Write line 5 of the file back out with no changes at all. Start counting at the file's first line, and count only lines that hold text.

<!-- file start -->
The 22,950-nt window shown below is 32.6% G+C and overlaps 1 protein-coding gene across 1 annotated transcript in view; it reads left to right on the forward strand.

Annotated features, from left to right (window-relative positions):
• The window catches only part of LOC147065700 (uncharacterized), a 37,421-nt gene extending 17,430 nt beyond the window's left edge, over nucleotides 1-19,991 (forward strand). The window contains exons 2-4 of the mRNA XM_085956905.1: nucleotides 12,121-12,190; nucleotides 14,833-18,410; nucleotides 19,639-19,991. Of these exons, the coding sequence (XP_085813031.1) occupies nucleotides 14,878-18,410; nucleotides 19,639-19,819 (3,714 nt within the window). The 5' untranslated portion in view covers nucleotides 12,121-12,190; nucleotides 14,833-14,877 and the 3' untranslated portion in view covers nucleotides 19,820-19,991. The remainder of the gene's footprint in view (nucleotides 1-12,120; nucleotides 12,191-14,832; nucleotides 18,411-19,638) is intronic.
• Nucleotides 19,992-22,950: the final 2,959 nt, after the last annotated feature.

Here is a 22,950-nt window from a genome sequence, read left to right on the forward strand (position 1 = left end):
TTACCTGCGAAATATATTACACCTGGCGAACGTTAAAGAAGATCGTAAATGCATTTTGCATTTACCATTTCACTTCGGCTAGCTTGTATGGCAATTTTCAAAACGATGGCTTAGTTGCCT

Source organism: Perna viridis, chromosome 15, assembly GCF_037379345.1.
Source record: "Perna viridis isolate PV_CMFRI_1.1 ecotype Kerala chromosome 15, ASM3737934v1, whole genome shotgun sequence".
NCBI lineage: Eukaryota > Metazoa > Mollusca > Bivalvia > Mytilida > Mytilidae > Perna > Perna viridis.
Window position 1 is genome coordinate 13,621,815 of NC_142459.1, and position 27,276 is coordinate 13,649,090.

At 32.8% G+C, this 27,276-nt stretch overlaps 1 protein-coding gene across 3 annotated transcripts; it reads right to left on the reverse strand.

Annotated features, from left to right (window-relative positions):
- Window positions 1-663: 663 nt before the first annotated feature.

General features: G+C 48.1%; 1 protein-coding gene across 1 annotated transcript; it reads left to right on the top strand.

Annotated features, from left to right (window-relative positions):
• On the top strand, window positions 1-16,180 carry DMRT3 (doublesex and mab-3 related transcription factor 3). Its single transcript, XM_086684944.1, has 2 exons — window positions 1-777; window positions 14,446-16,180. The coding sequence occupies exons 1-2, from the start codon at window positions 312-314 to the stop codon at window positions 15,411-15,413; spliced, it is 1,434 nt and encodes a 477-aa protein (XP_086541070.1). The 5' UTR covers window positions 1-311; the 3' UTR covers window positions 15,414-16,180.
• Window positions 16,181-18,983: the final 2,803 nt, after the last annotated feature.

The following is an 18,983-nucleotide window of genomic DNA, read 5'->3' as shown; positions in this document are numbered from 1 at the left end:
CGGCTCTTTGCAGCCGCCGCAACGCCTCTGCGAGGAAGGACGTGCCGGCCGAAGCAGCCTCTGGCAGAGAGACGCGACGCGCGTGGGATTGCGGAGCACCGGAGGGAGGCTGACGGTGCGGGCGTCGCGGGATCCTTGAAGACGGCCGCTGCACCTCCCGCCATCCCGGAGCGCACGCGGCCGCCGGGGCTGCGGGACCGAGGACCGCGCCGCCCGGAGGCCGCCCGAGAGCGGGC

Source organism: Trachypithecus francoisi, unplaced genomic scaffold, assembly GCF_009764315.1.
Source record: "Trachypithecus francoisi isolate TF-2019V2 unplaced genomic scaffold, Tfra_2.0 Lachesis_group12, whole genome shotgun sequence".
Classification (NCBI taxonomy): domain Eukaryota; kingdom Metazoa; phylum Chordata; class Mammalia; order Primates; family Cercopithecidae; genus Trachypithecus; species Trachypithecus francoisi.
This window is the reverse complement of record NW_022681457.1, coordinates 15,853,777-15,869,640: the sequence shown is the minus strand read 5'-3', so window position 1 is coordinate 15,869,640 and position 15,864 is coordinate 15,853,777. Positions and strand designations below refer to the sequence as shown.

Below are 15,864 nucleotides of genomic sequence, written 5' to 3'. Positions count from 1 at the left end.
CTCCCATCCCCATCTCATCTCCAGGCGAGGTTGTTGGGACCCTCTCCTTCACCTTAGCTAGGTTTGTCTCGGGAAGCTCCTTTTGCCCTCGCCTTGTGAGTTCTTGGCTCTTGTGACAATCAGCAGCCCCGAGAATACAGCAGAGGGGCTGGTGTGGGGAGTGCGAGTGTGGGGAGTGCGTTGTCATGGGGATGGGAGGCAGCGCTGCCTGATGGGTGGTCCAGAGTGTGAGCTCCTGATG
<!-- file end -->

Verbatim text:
Here is a 22,950-nt window from a genome sequence, read left to right on the forward strand (position 1 = left end):